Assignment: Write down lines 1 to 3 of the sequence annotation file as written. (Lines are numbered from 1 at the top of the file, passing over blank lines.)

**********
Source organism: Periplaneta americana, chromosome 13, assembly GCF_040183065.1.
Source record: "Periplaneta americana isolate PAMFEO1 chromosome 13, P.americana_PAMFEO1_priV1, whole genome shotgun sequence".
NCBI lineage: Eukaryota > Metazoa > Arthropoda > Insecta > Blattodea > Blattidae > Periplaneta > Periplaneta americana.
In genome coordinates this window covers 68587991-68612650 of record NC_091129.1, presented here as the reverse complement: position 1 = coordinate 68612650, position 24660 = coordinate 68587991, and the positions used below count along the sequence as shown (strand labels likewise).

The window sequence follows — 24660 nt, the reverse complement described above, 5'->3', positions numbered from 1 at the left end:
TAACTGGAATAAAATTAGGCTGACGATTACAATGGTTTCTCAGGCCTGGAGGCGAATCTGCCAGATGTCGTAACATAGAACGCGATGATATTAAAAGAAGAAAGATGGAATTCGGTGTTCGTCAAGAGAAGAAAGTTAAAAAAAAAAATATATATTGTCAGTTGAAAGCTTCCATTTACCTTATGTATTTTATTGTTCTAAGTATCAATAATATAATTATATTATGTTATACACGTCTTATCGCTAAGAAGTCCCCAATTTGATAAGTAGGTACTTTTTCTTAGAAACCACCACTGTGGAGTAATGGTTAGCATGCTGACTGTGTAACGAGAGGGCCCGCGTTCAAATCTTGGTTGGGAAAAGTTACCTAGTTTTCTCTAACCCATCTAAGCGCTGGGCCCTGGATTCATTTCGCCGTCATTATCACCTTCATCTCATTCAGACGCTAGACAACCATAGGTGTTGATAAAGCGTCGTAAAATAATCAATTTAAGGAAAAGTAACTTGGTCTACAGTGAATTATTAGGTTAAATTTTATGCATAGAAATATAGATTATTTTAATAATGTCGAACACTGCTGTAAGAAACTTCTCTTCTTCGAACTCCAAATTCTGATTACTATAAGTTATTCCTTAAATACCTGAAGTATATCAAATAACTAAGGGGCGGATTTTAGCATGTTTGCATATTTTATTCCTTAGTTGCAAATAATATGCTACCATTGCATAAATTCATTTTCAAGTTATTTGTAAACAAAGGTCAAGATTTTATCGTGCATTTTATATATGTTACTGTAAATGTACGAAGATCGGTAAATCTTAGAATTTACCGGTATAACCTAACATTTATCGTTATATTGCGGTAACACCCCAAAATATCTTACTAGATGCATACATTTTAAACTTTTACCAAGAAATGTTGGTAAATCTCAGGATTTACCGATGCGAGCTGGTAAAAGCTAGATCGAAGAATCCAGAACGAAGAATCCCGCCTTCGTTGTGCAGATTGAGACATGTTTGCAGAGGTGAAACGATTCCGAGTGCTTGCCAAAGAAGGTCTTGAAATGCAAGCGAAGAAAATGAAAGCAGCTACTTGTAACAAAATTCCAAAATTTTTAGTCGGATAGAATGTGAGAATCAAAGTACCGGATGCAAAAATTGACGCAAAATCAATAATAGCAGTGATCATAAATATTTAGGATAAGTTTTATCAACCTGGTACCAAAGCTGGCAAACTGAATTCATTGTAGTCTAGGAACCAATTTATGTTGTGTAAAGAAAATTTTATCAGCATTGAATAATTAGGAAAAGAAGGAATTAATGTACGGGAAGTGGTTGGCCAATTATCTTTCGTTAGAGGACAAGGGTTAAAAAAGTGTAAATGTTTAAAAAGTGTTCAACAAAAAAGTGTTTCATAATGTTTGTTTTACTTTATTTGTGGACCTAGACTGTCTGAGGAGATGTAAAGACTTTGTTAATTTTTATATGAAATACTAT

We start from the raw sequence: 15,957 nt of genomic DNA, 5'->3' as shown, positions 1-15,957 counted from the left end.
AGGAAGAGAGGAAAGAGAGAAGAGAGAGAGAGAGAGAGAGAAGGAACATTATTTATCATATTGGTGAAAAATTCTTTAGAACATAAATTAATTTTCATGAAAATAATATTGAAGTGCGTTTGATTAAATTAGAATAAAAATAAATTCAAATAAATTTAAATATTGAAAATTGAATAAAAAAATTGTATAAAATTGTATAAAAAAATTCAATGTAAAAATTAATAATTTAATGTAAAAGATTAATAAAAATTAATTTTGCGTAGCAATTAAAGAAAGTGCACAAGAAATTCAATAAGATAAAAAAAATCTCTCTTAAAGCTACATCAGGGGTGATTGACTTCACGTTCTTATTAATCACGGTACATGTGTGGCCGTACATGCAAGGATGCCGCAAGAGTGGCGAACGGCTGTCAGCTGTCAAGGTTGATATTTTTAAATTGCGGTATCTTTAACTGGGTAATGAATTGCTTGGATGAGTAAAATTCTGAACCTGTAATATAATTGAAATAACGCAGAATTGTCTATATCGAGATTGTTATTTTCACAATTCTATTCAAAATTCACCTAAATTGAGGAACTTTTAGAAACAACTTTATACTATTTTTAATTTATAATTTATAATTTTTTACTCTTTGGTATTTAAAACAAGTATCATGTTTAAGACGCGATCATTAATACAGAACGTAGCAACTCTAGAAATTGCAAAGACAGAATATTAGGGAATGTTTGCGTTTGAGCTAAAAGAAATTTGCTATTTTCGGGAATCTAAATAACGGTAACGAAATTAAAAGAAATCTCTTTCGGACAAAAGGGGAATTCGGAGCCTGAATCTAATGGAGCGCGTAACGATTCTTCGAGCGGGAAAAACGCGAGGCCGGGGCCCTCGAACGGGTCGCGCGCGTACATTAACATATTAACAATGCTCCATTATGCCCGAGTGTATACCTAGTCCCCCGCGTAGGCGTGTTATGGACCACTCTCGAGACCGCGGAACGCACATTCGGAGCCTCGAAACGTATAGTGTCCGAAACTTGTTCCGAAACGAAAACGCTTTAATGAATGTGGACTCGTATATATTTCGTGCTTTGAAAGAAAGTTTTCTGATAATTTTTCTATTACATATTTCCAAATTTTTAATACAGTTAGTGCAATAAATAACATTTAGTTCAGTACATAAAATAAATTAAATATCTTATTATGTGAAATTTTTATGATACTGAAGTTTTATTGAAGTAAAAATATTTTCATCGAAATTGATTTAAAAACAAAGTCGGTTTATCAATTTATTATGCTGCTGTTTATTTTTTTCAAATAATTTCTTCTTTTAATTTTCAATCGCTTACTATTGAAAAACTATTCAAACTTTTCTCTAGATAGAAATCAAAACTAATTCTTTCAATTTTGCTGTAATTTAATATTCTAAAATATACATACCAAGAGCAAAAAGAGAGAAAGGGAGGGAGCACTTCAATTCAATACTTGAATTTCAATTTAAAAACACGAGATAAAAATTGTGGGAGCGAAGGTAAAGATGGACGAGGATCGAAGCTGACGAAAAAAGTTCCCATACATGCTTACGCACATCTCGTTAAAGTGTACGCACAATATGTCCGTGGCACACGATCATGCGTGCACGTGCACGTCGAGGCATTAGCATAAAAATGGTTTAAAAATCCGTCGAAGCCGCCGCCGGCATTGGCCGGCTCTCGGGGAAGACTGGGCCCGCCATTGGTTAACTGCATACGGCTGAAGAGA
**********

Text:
Source organism: Periplaneta americana, chromosome 13, assembly GCF_040183065.1.
Source record: "Periplaneta americana isolate PAMFEO1 chromosome 13, P.americana_PAMFEO1_priV1, whole genome shotgun sequence".
NCBI lineage: Eukaryota > Metazoa > Arthropoda > Insecta > Blattodea > Blattidae > Periplaneta > Periplaneta americana.